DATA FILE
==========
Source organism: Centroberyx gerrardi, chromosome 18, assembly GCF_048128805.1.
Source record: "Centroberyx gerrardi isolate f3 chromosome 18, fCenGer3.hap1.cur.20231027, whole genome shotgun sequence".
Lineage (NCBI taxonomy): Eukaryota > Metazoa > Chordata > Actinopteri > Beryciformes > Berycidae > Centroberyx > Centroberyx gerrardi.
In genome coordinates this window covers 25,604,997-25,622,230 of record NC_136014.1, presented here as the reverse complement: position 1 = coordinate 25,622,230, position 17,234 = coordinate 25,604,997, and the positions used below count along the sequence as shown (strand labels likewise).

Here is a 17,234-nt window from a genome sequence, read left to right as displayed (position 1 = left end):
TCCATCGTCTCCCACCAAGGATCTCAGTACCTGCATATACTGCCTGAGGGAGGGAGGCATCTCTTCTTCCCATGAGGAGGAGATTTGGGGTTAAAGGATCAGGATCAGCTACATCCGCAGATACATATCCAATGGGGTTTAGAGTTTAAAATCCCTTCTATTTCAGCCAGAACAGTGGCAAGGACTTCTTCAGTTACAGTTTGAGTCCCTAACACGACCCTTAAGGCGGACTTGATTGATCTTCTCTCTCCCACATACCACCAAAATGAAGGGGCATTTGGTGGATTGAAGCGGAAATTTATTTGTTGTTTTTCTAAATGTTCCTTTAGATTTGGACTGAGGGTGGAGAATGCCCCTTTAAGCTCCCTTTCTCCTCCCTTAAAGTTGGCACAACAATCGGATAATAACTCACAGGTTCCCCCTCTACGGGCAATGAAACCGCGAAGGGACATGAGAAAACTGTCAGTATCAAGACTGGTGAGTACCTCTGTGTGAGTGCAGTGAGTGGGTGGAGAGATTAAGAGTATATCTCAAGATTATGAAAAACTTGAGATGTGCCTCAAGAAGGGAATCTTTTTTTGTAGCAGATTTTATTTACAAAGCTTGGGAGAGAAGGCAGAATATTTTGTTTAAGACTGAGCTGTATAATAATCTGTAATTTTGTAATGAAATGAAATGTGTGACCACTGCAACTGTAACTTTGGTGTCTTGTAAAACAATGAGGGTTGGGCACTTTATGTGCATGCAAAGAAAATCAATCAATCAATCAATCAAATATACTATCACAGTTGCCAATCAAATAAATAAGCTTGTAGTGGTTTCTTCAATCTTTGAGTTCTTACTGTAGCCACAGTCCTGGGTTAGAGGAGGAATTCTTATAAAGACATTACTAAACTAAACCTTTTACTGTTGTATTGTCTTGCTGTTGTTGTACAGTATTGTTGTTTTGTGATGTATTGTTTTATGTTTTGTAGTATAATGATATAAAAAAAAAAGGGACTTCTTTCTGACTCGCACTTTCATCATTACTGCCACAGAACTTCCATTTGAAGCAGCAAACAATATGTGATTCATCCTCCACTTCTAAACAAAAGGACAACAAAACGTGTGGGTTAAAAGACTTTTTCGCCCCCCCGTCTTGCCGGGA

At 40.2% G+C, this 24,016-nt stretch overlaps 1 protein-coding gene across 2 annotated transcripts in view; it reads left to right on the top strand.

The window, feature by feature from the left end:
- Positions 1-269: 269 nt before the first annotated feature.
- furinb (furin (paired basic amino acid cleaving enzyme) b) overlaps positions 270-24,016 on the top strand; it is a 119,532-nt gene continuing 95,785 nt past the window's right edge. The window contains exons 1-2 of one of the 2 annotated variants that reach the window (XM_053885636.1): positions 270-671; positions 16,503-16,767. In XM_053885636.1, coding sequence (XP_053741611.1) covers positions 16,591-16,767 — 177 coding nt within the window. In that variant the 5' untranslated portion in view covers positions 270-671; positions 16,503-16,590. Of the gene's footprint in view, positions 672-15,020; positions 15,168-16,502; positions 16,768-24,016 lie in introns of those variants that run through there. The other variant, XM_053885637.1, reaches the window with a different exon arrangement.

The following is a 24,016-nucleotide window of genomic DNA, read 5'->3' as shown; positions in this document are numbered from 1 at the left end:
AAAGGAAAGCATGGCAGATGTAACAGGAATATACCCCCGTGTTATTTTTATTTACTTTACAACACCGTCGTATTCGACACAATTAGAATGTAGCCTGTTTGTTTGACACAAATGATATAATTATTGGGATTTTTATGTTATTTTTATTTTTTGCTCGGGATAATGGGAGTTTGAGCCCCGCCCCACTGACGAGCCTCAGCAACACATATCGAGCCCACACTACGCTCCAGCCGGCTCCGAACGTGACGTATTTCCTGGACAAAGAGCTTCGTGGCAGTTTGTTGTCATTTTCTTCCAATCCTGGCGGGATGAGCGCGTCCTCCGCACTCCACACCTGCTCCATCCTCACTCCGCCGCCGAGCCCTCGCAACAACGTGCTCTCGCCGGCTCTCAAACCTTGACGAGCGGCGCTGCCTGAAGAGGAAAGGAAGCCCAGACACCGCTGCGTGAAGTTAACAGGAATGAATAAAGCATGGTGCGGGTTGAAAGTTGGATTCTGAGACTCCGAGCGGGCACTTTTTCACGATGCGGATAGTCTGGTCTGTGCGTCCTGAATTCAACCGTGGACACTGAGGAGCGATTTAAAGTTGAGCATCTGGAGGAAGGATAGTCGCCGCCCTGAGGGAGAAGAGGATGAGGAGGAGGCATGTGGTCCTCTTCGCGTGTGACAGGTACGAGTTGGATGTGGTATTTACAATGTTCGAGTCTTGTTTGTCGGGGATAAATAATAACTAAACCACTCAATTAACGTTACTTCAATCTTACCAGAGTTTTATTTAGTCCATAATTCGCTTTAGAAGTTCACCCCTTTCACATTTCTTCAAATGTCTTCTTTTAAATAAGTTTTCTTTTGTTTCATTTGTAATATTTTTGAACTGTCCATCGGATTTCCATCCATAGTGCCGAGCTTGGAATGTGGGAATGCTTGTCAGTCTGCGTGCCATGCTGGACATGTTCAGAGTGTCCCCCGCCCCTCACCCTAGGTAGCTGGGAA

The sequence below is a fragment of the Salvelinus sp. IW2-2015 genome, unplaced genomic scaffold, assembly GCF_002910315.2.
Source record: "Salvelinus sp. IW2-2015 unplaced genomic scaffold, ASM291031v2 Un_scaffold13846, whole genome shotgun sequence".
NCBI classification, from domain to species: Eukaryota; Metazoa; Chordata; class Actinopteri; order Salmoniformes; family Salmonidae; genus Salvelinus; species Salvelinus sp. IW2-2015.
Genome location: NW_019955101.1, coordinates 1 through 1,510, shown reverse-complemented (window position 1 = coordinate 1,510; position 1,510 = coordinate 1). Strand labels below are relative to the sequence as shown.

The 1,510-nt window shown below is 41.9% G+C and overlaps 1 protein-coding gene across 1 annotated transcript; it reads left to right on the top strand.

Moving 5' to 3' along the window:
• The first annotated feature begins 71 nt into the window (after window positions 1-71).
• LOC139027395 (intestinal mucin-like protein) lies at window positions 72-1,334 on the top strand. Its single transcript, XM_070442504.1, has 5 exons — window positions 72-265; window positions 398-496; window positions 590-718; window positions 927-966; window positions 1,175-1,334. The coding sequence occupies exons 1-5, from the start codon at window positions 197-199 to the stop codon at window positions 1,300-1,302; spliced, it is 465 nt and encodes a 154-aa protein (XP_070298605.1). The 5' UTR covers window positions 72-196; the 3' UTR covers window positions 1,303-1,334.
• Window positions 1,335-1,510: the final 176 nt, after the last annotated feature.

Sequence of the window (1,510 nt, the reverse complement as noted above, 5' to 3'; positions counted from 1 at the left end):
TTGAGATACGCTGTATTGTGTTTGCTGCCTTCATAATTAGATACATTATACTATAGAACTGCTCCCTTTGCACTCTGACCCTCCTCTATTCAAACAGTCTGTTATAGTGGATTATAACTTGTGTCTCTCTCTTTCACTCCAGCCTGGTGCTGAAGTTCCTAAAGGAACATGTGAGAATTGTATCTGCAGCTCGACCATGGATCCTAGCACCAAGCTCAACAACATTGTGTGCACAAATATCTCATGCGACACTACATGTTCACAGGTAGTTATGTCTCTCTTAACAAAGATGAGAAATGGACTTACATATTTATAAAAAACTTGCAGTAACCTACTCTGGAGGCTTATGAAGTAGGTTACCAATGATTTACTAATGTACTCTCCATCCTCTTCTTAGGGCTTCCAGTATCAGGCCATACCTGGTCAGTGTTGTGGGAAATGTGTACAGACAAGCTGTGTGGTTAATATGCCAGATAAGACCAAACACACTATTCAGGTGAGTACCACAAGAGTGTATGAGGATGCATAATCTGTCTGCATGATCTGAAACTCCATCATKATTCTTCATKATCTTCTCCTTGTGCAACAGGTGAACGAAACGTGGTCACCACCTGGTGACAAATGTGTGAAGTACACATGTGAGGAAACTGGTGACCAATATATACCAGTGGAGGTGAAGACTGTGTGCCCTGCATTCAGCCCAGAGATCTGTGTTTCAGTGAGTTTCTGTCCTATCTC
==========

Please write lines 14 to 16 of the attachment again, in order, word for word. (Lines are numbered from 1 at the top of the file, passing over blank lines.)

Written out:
Source record: "Salvelinus sp. IW2-2015 unplaced genomic scaffold, ASM291031v2 Un_scaffold13846, whole genome shotgun sequence".
NCBI classification, from domain to species: Eukaryota; Metazoa; Chordata; class Actinopteri; order Salmoniformes; family Salmonidae; genus Salvelinus; species Salvelinus sp. IW2-2015.
Genome location: NW_019955101.1, coordinates 1 through 1,510, shown reverse-complemented (window position 1 = coordinate 1,510; position 1,510 = coordinate 1). Strand labels below are relative to the sequence as shown.